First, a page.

Professor Babatunde Fafunwa (23 September 1923 – 11 October 2010). A Nigerian advocated that school children should be educated in their native language first in order to facilitate their thought processes making it easier to learn other languages and subjects. Their thinking and logic become easier to adapt for invention and discoveries locally. This is how children that cannot speak a word of English or French become great scientists and Nobel prize winners.

Most of the mineral or oil rich countries in Africa, export foreign currencies they do not print or mint. Whatever is paid to them in foreign currency for their crude diamond, gold, oil or uranium is exported back to those paying countries to acquire gadgets, cars and mansions they hardly live in but kept for their families and friends while foreign taxes are paid to maintain schools   they ignore in their home countries. More foreign currencies legally leave Africa than come in.

These are funds that could benefit research, discoveries, inventions and infrastructure at home. Funds that could be used to improve schools so that gifted children with God-given talents that lack the opportunities children of the rich have, could use to benefit their communities. African politicians would rather donate U.S dollars to foreign universities in return for award they could showcase. This is how we stifle our culture and deny future generation of their place in history.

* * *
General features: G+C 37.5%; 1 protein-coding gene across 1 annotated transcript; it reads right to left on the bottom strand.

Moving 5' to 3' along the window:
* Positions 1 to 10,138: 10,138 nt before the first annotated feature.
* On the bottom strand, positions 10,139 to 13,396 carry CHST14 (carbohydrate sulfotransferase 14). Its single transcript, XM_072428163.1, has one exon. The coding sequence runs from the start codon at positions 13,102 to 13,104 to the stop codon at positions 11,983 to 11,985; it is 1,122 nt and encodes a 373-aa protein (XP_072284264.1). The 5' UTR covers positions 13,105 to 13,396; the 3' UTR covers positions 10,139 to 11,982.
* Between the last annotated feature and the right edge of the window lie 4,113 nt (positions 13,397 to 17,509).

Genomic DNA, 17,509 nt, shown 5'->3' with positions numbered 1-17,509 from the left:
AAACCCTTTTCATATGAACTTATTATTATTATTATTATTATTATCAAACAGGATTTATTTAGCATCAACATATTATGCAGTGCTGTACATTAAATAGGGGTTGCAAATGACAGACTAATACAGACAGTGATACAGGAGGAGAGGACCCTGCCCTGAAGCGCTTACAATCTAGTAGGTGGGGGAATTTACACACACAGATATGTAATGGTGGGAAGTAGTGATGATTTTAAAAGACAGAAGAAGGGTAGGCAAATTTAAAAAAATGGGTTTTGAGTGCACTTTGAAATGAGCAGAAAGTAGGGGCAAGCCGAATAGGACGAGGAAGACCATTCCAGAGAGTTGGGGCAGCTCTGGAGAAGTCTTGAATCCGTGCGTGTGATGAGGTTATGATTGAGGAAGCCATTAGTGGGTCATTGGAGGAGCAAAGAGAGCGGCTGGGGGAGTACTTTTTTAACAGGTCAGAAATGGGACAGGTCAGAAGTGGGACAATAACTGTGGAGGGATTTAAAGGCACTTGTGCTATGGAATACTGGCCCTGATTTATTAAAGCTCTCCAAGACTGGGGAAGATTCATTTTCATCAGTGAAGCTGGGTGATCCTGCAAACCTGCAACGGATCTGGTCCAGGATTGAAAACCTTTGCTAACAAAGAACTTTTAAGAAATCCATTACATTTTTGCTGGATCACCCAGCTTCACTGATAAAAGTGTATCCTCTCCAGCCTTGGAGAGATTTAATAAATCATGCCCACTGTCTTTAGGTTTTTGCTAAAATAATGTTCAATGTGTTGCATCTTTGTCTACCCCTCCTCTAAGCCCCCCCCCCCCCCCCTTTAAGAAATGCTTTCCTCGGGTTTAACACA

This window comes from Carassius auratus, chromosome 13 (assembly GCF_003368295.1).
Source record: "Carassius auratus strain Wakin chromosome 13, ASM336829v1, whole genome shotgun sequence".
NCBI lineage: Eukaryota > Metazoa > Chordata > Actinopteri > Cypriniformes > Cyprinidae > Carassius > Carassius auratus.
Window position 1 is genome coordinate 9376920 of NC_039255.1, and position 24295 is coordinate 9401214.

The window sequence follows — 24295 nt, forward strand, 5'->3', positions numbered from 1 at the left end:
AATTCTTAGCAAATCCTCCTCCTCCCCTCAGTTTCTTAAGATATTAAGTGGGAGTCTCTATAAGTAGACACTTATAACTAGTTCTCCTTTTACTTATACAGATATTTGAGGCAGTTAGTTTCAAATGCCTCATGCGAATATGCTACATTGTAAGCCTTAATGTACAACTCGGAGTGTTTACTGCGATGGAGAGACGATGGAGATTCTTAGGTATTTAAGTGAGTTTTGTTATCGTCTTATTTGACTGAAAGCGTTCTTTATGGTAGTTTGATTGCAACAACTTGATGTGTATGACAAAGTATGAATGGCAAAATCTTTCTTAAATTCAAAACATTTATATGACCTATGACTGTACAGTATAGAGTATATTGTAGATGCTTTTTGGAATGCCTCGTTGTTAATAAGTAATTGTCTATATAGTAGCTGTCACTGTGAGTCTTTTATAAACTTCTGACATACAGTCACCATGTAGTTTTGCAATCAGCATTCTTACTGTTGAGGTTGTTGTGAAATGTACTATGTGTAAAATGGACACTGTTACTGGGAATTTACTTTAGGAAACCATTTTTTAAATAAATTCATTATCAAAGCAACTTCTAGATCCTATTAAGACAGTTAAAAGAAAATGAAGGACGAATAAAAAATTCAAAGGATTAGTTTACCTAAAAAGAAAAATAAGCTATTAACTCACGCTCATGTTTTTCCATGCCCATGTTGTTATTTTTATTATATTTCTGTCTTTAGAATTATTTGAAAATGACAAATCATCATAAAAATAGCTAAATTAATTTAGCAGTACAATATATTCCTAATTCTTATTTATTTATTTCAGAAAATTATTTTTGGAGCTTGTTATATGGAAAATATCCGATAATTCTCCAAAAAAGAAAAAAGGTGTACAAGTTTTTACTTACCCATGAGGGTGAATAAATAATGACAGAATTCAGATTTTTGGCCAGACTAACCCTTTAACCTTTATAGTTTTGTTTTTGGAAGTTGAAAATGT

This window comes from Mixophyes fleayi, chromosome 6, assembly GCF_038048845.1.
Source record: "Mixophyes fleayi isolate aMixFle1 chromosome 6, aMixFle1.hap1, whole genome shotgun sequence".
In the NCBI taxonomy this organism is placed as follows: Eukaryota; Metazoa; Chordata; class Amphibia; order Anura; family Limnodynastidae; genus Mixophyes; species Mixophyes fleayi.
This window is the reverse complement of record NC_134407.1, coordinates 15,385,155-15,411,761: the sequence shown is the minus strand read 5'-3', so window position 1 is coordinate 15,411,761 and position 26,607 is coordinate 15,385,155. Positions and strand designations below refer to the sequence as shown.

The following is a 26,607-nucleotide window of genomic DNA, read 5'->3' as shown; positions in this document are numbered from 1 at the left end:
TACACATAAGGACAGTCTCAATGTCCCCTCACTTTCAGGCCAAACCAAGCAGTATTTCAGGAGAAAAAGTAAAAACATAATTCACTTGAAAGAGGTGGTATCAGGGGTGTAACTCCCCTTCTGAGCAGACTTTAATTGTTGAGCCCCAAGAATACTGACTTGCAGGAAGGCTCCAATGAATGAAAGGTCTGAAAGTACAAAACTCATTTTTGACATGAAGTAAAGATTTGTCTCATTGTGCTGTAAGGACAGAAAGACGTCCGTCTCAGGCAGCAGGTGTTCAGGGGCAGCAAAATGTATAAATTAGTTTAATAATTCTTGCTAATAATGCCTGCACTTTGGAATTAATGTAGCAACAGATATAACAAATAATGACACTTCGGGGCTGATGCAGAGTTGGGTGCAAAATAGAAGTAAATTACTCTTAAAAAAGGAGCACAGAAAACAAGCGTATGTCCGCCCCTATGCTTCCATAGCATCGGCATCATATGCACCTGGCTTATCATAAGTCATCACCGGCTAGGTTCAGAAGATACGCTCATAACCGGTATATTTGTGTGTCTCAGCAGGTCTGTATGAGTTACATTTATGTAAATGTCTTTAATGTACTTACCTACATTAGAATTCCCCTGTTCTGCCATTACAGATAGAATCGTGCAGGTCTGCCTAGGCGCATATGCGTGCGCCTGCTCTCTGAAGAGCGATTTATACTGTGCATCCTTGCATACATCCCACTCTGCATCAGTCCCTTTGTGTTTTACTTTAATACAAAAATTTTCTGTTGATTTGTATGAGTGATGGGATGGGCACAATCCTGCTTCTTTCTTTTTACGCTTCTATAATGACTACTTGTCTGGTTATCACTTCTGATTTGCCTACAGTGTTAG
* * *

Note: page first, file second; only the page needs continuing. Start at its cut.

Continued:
African children today can hardly speak their native languages. The rich, famous and politicians train their children outside Africa. Actually, many of the children at home speak English, French or Portuguese as their first language and communicate with their parents in those languages. It shows class and prestige in Africa. Those that do their best to make sure their kids speak their languages have a daunting task. Many of their children answer them in foreign languages.

If we are losing a whole generation of African speakers and many of them are highly educated, who are going to interpret ancient Africa writings? Indeed, many Nigerian colleges do not teach history anymore despite the plea of informed Africans that the repercussion on our life, culture and language will be devastating. Aiyelala, Chi and Nemesis will catch up with us.

Let us face it, some African countries have been lucky and blessed. It is not enough. What we do with what we have, no matter how small or great in that limited time will dictate the future of the next generation. As we squander their future endeavors, Aiyelala is watching. This is why we always say that until Africans clean up their act and help themselves, nobody will help us. Indeed, no African will be respected anywhere until Africans make their own progress at home.

Oil, diamond, gold or uranium may be located in certain part of a country, within one or more ethnic groups, it will not matter much to the next generation of African children. The country, group or people that squander our resources will be held responsible for shaming African children around the world. After all creation of boundaries and countries were made for the benefit of colonial masters not for the benefit of the local African people.

Yoruba of the Western Nigeria lead the world in civilized co-existence among people regardless of their religion by the old definition of civilization and they do have ancient writings. Some will continue to deny ancient Africa writings until more scholars like Diop rise up everywhere.